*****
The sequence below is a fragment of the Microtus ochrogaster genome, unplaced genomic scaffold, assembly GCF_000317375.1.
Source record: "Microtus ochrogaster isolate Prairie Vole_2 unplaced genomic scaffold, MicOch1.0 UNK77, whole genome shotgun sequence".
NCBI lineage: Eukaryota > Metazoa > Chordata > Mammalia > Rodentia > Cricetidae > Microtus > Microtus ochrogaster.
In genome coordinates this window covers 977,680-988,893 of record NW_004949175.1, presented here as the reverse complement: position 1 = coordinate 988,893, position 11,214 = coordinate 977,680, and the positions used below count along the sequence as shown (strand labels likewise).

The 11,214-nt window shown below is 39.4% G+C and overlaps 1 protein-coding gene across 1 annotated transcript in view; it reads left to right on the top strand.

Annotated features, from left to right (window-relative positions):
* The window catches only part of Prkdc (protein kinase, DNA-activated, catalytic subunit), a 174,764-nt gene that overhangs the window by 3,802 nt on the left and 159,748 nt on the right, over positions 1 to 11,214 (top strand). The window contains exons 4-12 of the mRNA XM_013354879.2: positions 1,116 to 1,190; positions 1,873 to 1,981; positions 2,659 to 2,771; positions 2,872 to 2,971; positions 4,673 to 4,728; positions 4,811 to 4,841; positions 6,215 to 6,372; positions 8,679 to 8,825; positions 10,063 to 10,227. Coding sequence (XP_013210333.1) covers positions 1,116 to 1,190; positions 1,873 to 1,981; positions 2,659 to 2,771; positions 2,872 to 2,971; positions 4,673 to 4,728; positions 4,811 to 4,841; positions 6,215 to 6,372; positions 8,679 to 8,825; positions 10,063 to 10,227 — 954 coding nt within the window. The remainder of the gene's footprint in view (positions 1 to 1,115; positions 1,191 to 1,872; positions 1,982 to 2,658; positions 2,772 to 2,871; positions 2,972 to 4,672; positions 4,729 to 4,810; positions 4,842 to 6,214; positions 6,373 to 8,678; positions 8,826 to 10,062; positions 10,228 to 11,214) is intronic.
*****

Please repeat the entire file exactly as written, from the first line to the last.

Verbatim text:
The sequence below is a fragment of the Microtus ochrogaster genome, unplaced genomic scaffold, assembly GCF_000317375.1.
Source record: "Microtus ochrogaster isolate Prairie Vole_2 unplaced genomic scaffold, MicOch1.0 UNK77, whole genome shotgun sequence".
NCBI lineage: Eukaryota > Metazoa > Chordata > Mammalia > Rodentia > Cricetidae > Microtus > Microtus ochrogaster.
In genome coordinates this window covers 977,680-988,893 of record NW_004949175.1, presented here as the reverse complement: position 1 = coordinate 988,893, position 11,214 = coordinate 977,680, and the positions used below count along the sequence as shown (strand labels likewise).

The 11,214-nt window shown below is 39.4% G+C and overlaps 1 protein-coding gene across 1 annotated transcript in view; it reads left to right on the top strand.

Annotated features, from left to right (window-relative positions):
* The window catches only part of Prkdc (protein kinase, DNA-activated, catalytic subunit), a 174,764-nt gene that overhangs the window by 3,802 nt on the left and 159,748 nt on the right, over positions 1 to 11,214 (top strand). The window contains exons 4-12 of the mRNA XM_013354879.2: positions 1,116 to 1,190; positions 1,873 to 1,981; positions 2,659 to 2,771; positions 2,872 to 2,971; positions 4,673 to 4,728; positions 4,811 to 4,841; positions 6,215 to 6,372; positions 8,679 to 8,825; positions 10,063 to 10,227. Coding sequence (XP_013210333.1) covers positions 1,116 to 1,190; positions 1,873 to 1,981; positions 2,659 to 2,771; positions 2,872 to 2,971; positions 4,673 to 4,728; positions 4,811 to 4,841; positions 6,215 to 6,372; positions 8,679 to 8,825; positions 10,063 to 10,227 — 954 coding nt within the window. The remainder of the gene's footprint in view (positions 1 to 1,115; positions 1,191 to 1,872; positions 1,982 to 2,658; positions 2,772 to 2,871; positions 2,972 to 4,672; positions 4,729 to 4,810; positions 4,842 to 6,214; positions 6,373 to 8,678; positions 8,826 to 10,062; positions 10,228 to 11,214) is intronic.